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Illinois State of the State pushes med-mal reform



Illinois Governor Rod Blagojevich (D) called for "real, meaningful medical malpractice reform" in his State of the State speech yesterday, though he didn't provide much in the way of detail, so doctors remain skeptical. The governor didn't refer to caps one way or the other. The Illinois Supreme Court has repeatedly held them unconstitutional, and lawmakers are generally divided on partisan lines on the subject, though some Democrats remain open to some form of cap; see Senate Bill 150. Republican lawmakers are also considering creating special malpractice courts in Senate Bill 151. (Matt Adrian, "Speech long on plans, short on detail", Decatur Herald & Review, Feb. 4; Caleb Hale, "Governor Makes A Renewed Call For Medical Malpractice Reform", The Southern, Feb. 4; "Governor's address calls for medical liability reform", Madison County Record, Feb. 4; William Lamb, "Special malpractice courts are sought", St. Louis Post-Dispatch, Feb. 3; Steve Whitworth, "New bills �will keep doctors in Illinois�", Alton Telegraph, Feb. 3; Kate Thayer, "GOP renews call for malpractice caps", St. Louis Post-Dispatch, Feb. 1). Chicago Tribune coverage featured a half-sentence.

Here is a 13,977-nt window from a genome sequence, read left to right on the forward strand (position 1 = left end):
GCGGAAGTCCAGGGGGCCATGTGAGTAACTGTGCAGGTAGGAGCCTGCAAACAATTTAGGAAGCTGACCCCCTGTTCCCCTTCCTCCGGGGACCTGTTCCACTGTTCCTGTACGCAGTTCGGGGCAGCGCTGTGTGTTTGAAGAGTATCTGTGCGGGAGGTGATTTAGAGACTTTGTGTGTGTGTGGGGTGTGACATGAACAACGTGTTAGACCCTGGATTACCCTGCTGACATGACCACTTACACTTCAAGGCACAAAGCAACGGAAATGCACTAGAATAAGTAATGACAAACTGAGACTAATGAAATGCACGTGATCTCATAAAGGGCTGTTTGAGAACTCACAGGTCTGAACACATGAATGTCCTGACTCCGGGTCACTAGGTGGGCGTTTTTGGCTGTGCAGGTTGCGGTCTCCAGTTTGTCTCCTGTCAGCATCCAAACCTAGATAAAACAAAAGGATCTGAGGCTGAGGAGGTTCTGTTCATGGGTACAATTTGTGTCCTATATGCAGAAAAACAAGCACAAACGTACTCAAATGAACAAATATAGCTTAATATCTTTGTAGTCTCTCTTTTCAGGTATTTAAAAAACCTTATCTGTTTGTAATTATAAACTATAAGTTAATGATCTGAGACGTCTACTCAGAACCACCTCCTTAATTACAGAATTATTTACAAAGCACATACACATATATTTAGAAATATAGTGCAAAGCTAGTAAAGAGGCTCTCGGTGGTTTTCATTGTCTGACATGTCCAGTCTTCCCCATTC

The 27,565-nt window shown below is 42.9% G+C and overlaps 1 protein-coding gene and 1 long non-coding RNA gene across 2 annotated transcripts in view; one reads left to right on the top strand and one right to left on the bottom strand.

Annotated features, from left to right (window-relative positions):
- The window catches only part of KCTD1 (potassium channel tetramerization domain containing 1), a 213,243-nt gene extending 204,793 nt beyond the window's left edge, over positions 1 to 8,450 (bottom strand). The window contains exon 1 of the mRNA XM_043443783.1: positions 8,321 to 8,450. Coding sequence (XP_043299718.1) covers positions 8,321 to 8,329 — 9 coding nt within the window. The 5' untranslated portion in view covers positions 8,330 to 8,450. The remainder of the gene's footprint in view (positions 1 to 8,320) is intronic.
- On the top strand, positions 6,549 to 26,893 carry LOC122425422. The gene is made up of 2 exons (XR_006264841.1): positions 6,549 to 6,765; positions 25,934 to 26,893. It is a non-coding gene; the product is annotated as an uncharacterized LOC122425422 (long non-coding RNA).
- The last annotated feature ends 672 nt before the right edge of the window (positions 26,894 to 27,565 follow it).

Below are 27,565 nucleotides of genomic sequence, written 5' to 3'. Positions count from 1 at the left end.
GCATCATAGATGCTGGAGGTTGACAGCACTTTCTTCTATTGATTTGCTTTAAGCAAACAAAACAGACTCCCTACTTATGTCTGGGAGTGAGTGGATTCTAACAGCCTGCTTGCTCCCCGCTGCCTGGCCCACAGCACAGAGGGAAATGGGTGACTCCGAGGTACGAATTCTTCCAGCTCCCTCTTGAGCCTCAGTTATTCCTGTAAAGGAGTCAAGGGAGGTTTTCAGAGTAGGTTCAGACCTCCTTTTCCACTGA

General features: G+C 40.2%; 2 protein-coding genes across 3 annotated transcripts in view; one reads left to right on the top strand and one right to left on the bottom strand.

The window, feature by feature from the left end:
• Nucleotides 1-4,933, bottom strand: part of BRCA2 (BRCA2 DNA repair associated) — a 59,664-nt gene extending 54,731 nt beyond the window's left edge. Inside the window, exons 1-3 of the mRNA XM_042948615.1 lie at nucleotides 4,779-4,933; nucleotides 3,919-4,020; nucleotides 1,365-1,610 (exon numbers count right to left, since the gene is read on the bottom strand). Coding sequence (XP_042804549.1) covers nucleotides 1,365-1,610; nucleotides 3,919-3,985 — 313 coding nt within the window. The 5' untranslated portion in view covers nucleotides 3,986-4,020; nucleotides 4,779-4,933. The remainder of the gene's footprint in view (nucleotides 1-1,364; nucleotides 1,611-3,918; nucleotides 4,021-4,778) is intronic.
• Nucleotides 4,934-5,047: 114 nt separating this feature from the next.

One interesting aspect of Senate Bill 150 is its efforts to address criticism that non-economic damages caps result in too-low awards for the poor and for housewives; a jury is allowed to award "economic damages" to a plaintiff equal to the average wage in the county.

 

 


Isaac Gorodetski
Project Manager,
Center for Legal Policy at the
Manhattan Institute
igorodetski@manhattan-institute.org

Katherine Lazarski
Press Officer,
Manhattan Institute
klazarski@manhattan-institute.org

 

Published by the Manhattan Institute

The Manhattan Insitute's Center for Legal Policy.